prevent atherosclerosis (hardening of the arteries).
Having a workout buddy — someone to be active with — can keep you going
when your motivation flags. But if physical activity hasn’t always been on
your agenda, it can be a challenge to get everyone on board with your new
Soltys helps participants in her Lifestyle Changes groups put a positive
spin on physical activity. Instead of an onerous item on their daily to-do
lists, they reframe it as an opportunity to spend time with friends, family
and their partners.
Her advice? “You don’t need to join a gym. Just look for ways to add
activity to everyday life. Instead of meeting a friend for lunch, meet to
take a walk. Put on music you love and dance. Make a family walk your new
3. Alcohol Use
If your partner routinely drinks more than is healthy, you’re likely to
mirror that behavior, to the detriment of your health. Too much alcohol:
Raises triglyceride levels in the blood
Leads to high blood pressure and heart failure
Can cause obesity due to the overconsumption of calories
May lead to cardiomyopathy, cardiac arrhythmia and sudden cardiac death
But according to
, moderate drinking — one drink per day for women and two drinks per day
for men — won’t lead to weight gain.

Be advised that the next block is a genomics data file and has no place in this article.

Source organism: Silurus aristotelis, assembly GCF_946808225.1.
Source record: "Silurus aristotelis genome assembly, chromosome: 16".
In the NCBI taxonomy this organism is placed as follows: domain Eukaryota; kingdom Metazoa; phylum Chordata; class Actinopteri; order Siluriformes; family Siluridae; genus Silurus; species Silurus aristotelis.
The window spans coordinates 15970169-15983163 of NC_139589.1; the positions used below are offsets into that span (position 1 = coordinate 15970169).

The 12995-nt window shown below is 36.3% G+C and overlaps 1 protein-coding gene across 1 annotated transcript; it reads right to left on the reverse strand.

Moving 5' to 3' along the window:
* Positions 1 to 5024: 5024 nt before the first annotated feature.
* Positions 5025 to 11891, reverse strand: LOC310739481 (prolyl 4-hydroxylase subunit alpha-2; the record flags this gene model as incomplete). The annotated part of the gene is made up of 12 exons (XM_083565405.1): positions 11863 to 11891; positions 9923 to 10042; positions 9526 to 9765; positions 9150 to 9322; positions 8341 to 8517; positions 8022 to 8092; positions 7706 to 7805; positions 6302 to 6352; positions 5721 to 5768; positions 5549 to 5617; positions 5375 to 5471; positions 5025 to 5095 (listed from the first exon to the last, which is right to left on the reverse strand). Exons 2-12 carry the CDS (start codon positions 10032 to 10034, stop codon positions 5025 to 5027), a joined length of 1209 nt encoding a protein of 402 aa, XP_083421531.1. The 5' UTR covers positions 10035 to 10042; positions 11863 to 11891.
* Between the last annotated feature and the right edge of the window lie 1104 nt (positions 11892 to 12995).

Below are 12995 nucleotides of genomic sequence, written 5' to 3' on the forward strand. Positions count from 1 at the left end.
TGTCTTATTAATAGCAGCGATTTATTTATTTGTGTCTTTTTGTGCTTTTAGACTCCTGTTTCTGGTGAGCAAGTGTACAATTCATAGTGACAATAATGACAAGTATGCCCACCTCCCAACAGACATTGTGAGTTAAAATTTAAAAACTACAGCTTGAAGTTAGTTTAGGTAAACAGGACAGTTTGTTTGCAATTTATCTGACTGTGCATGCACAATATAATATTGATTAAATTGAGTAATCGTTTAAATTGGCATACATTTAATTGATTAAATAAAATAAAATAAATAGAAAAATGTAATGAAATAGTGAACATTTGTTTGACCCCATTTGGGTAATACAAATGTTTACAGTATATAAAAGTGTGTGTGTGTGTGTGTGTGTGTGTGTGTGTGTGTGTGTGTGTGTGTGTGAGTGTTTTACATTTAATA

On the other hand, alcohol provides empty calories. If you’re trying to
manage your weight, this could be a place to cut back. Alcohol also acts as
a depressant and an insomniac, which, of course, is not how it’s
advertised. Alcohol once in a while, for a treat, is not a problem.
Frequent use is something you might want to think twice about.
Does your partner snore, or suffer from sleep apnea or insomnia? Are you an
early bird married to a night owl?
Is there a TV in your bedroom? Any or all of these situations can affect
your sleep — and your cardiovascular health.
Participants in BIDMC’s Lifestyle Change groups are often surprised to find
out how much sleep matters to their health. Lack of sleep has been linked
to chronic diseases like high blood pressure, diabetes, depression, cancer
“People in my groups think that a healthy lifestyle is just about eating
right and getting more exercise,” says Soltys. “We bring in a sleep
specialist to talk to them about the impact of sleep deprivation. We talk
about their barriers to healthy sleep. And then we look for ways to
Try a Little Togetherness
Social support from friends, family and loved ones is a critical factor in
healthy behavior change. They help us get and stay motivated. They keep us
on track. And they can even make healthy changes seem like fun. If your
partner balks when you try to make healthy changes, remember this advice
Don’t try to make massive, wholesale changes. Get your partner on board
with trying with one small thing, like a new vegetable you’ve never
Reframe physical activity as “you time,” something that brings the two
of you together.
Replace sedentary couple activities with more active choices. For
example, instead of always going to the movies, try going bowling.
After all, what a gift for a couple to share: good health and well-being.
Above content provided by the CardioVascular Institute at Beth Israel
Deaconess Medical Center. For advice about your medical care, consult